Displaying items by tag: marine wildlife
Wild Cities premieres on Sunday 8 May at 6.30pm with a visit to Galway, where cameras follow wild salmon leaping the weir, cygnets taking their first dip at the mouth of the Corrib and otters frolic in the city's canals.
The following week the programme takes a trip to Dublin, meeting frogs in back gardens and herring gulls on city centre rooftops, while subsequent episodes in Cork and Belfast will reveal herons begging for scraps from market stalls, basking seals and darting kingfishers among many others.
As previously reported on Afloat.ie, the tiny seal no more than three weeks old was found by Galway City Council workers on a footpath in Salthill.
After emergency care by local vets and wildlife volunteers, the pup was moved to the Seal Rescue Ireland sanctuary in Wexford, whose staff kept with their comic-book theme by naming her Poison Ivy.
It was touch and go for the little one in the weeks and months that followed, though as The Dodo reports, Poison Ivy is now all grown up and fighting fit, enjoying the company of the marine wildlife sanctuary's other young seals.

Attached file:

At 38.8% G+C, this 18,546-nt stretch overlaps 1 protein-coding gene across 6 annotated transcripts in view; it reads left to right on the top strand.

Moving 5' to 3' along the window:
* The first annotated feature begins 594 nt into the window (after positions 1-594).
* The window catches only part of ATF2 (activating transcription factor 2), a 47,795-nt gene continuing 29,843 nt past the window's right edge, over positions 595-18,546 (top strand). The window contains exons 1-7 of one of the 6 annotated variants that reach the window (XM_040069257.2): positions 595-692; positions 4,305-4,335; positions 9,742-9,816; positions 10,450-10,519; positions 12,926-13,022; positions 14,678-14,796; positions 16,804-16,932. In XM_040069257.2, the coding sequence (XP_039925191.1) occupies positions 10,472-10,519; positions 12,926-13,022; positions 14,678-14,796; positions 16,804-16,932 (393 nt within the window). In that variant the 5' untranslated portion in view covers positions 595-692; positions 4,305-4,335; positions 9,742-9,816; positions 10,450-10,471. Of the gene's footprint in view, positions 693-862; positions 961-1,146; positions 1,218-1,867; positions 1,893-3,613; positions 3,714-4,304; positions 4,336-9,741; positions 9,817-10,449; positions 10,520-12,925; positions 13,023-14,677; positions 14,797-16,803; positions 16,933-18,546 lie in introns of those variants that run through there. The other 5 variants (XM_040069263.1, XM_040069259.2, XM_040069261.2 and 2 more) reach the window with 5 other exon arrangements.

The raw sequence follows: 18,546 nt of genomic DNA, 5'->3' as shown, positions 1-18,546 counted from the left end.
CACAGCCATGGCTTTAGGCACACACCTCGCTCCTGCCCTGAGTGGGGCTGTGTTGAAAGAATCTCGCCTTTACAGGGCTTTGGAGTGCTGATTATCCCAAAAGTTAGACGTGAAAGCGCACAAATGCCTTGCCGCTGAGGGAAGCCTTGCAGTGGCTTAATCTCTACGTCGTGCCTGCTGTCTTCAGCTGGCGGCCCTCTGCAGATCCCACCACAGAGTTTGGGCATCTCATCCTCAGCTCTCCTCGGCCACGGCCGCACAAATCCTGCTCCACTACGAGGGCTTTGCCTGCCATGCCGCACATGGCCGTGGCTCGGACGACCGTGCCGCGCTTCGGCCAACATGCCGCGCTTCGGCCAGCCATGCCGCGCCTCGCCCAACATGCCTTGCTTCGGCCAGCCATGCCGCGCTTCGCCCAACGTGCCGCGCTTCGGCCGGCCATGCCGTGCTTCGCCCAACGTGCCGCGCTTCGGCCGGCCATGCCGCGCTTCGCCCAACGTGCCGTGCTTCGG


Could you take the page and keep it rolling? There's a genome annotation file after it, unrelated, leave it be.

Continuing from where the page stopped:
But it's bath time that the little attention seeker lives for, as this video shows.
The Dodo has much more on the story HERE.
"You could see the inside of their huge mouths very clearly under the water as they were feeding," Power told RTÉ News of the three-hour breakfast. "They swam close to the rocks going in circles. It was incredible."
The Irish Whale and Dolphin Group (IWDG) reports that another sighting was made at the same time off Slea Head in Co Kerry – adding to a list of inshore sightings along the South West coast since 31 March, when the first basking shark spotting of 2016 was reported off West Cork.
And the sheer size of this group is surely a boost for the 'shark park' initiative mooted for the Wild Atlantic Way last summer.
VIDEO: A close encounter with basking sharks off the Clare coast.https://t.co/d3ozNFg8RI— RTÉ News (@rtenews) April 12, 2016
#DopeyDick - A killer whale who gained notoriety after swimming up the River Foyle in the late 1970s has been rediscovered enjoying his retirement off the west coast of Scotland, as the Derry Journal reports.
It's more than 38 years since the orca astounded the people of Derry by swimming up the estuary and hanging around the city for a number of days, earning the name 'Dopey Dick' for shrugging off attempts to lure him back to the safety of open water.
His whereabouts thereafter were unknown -- till cetacean experts with the Hebridean Whale and Dolphin Trust compared old photographs of his Derry visit with more recent images of the unique orca community that makes its home off the western Scottish coast, and identified a positive match.